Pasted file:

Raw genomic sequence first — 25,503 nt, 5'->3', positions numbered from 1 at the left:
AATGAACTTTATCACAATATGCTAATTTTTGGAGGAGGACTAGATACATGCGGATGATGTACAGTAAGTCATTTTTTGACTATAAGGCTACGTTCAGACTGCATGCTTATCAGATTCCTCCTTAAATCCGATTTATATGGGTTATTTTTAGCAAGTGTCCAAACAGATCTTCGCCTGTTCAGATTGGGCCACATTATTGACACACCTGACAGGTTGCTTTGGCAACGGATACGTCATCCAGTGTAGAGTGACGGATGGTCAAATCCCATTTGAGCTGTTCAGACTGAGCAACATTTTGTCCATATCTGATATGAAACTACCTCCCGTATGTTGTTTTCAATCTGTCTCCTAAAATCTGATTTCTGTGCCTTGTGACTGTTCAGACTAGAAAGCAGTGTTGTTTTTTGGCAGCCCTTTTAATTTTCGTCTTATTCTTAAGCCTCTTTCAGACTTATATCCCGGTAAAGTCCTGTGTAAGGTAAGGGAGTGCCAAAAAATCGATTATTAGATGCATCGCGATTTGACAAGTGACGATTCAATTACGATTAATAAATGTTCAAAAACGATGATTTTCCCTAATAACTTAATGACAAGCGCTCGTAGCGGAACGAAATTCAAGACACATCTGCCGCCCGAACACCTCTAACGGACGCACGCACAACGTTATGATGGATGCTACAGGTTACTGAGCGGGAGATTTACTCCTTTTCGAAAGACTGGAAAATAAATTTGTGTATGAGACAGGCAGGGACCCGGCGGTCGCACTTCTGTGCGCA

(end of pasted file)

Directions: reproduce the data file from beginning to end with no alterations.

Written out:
Raw genomic sequence first — 25,503 nt, 5'->3', positions numbered from 1 at the left:
AATGAACTTTATCACAATATGCTAATTTTTGGAGGAGGACTAGATACATGCGGATGATGTACAGTAAGTCATTTTTTGACTATAAGGCTACGTTCAGACTGCATGCTTATCAGATTCCTCCTTAAATCCGATTTATATGGGTTATTTTTAGCAAGTGTCCAAACAGATCTTCGCCTGTTCAGATTGGGCCACATTATTGACACACCTGACAGGTTGCTTTGGCAACGGATACGTCATCCAGTGTAGAGTGACGGATGGTCAAATCCCATTTGAGCTGTTCAGACTGAGCAACATTTTGTCCATATCTGATATGAAACTACCTCCCGTATGTTGTTTTCAATCTGTCTCCTAAAATCTGATTTCTGTGCCTTGTGACTGTTCAGACTAGAAAGCAGTGTTGTTTTTTGGCAGCCCTTTTAATTTTCGTCTTATTCTTAAGCCTCTTTCAGACTTATATCCCGGTAAAGTCCTGTGTAAGGTAAGGGAGTGCCAAAAAATCGATTATTAGATGCATCGCGATTTGACAAGTGACGATTCAATTACGATTAATAAATGTTCAAAAACGATGATTTTCCCTAATAACTTAATGACAAGCGCTCGTAGCGGAACGAAATTCAAGACACATCTGCCGCCCGAACACCTCTAACGGACGCACGCACAACGTTATGATGGATGCTACAGGTTACTGAGCGGGAGATTTACTCCTTTTCGAAAGACTGGAAAATAAATTTGTGTATGAGACAGGCAGGGACCCGGCGGTCGCACTTCTGTGCGCA